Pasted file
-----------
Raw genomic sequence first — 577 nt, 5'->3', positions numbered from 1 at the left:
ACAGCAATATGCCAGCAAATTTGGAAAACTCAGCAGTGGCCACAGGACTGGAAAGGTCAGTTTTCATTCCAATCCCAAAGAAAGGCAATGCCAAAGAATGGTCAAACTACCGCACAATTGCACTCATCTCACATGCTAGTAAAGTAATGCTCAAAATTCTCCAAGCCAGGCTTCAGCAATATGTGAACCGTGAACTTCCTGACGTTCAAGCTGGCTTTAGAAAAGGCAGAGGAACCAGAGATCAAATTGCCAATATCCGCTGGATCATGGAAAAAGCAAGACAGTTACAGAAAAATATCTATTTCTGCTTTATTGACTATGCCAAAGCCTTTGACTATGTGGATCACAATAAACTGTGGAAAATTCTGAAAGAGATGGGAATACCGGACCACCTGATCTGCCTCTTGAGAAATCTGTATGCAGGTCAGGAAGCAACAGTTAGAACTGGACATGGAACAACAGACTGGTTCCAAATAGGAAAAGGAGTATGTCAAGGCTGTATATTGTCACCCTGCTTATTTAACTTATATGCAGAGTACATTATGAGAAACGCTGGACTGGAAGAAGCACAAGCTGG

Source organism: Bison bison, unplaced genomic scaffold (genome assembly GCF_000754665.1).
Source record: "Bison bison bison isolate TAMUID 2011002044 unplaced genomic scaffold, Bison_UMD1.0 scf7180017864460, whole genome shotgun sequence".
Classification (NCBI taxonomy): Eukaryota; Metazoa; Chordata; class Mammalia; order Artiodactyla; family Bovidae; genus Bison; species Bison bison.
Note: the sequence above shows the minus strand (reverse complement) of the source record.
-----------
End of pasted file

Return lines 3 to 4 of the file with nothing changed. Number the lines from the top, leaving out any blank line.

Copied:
Source organism: Bison bison, unplaced genomic scaffold (genome assembly GCF_000754665.1).
Source record: "Bison bison bison isolate TAMUID 2011002044 unplaced genomic scaffold, Bison_UMD1.0 scf7180017864460, whole genome shotgun sequence".